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Malicious email data breaches appear to be on the rise as organisations and individuals are increasingly targeted by scams and viruses via email.
When a criminal uses this method of attack, there can be a far-reaching impact on data security, and it is important for victims to know their rights.
While many email systems can block such emails or warn users about potentially malicious content, unfortunately, errors can be made, causing the targets to unwittingly trigger a data breach. If an organisation has put your data at risk in an incident like this, you may be eligible to claim compensation for any harm caused. When organisations fail to uphold data security, they may be liable for causing a data breach, and we could be able to hold them accountable under the law.
Malicious email data breaches are typically when a criminal targets recipients with fraudulent or other criminal activity via email. This can be for the purpose of obtaining bank account details or other personal data using an email as the initial point of attack.
One of the most common forms of malicious email is phishing emails, which was reportedly said to be one of the top causes for data breaches in the UK in 2019. The term ‘phishing’ is used to describe fraudulent email communication sent by criminals who pose as reputable companies or people as a means of tricking the recipients into revealing personal details, such as bank account details and credit card numbers.
Other malicious email data breaches can occur when the emails contain viruses and malware, designed to corrupt and even withdraw information from the computer system of the recipient. The cybersecurity risk can be provoked if the recipient clicks on a link or opens an attachment containing the malicious software.
One of the types of malware frequently sent in cybercriminals’ emails is ransomware, which can result in hackers being able to take control of a computer system and its private data. Information and systems can then be held for ransom, demanding payment before the control of the data and systems is reinstated.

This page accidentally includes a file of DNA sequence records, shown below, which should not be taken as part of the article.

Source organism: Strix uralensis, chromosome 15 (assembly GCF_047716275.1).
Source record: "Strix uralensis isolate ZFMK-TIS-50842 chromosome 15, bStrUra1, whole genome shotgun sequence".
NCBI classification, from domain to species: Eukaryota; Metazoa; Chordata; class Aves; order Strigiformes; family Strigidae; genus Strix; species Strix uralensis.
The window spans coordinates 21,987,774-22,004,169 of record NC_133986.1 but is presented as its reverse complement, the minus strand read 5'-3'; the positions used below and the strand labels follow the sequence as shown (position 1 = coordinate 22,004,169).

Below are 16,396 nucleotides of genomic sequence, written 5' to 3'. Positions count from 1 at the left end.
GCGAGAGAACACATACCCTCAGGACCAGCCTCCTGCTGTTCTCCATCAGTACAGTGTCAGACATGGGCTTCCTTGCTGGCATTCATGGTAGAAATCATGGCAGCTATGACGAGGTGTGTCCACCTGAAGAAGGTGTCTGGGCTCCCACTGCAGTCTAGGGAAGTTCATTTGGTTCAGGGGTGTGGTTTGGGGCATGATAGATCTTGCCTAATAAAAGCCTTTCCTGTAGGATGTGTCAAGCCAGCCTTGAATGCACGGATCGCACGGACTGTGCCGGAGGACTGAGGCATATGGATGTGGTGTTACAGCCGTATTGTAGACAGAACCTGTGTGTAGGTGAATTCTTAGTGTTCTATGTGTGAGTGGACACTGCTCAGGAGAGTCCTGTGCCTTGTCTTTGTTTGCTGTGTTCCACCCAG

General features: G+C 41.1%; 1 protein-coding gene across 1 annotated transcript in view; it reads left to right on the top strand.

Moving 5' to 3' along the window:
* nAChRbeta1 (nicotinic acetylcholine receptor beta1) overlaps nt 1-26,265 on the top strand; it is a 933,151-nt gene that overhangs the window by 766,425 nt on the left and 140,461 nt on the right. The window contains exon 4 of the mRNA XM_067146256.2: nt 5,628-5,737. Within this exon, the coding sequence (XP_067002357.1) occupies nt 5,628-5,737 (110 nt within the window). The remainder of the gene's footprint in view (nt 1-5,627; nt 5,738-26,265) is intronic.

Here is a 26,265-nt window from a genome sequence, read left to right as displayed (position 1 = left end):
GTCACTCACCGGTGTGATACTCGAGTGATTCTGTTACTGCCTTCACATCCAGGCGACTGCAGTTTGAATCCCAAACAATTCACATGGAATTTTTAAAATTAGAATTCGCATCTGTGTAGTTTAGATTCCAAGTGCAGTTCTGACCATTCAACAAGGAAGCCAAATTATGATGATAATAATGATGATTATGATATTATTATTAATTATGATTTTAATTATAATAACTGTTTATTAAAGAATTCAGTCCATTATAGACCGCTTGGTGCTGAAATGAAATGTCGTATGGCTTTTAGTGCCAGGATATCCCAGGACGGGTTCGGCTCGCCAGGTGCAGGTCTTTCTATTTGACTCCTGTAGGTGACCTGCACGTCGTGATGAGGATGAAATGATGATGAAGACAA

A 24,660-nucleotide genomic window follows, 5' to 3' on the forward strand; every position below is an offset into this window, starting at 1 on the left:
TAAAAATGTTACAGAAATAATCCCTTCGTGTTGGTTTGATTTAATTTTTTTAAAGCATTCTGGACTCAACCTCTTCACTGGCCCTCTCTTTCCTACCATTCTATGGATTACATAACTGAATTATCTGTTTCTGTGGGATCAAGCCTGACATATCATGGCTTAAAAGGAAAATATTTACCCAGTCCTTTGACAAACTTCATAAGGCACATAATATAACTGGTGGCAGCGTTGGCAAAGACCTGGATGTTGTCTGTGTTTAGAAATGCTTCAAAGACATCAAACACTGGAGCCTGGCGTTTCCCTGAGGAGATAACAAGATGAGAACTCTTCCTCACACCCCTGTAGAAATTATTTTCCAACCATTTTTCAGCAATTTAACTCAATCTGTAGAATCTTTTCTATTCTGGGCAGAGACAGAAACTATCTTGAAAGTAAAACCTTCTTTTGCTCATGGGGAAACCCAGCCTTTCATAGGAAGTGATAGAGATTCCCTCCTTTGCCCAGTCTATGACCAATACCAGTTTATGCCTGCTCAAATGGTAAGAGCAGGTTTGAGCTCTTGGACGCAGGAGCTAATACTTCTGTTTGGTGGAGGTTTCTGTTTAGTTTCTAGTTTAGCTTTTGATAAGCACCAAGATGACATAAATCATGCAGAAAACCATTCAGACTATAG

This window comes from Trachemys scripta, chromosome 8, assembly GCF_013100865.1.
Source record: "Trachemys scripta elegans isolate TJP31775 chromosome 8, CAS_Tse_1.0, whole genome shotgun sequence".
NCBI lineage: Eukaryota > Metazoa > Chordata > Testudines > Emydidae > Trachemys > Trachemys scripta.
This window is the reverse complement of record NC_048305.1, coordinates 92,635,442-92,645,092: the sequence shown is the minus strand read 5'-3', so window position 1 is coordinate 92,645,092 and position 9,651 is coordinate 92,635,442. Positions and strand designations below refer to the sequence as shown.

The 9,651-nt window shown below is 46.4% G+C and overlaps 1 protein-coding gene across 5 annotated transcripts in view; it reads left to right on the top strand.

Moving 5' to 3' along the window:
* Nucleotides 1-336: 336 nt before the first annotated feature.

The sheer size of the threat of malicious email data breaches is demonstrated clearly in the example of the British Council. It was revealed in early 2020 that the British Council was bombarded with malicious email attacks numbering in the monumental figure of over 10 million. And this was just in 2019!
Many were blocked and logged as spam on suspicions of malware content, viruses and phishing scams. If these emails had not been dealt with correctly, the risk to personal information held by the British Council could have been severe.
In fact, if an organisation succumbs to a malicious email and personal data is leaked, the affected victims may be targeted directly by similar scams. If contact details are exposed, the victims may be targeted by all the types of criminal communication described above. We have seen this off the back of major group actions that we represent clients for.
If it can be proven that a third party is responsible for exposing personal data, those who have fallen prey to the effects of a malicious email data breach may be able to claim compensation.
We aim to hold any organisations that have endangered data security accountable under the law, so contact us to make an enquiry about a possible data breach claim today.
With our extensive experience in data breach law, we can usually tell you if you have a claim to make within minutes. We can also offer No Win, No Fee legal representation for eligible clients.
The content of this post/page was considered accurate at the time of the original posting and/or at the time of any posted revision. The content of this page may, therefore, be out of date. The information contained within this page does not constitute legal advice. Any reliance you place on the information contained within this page is done so at your own risk.
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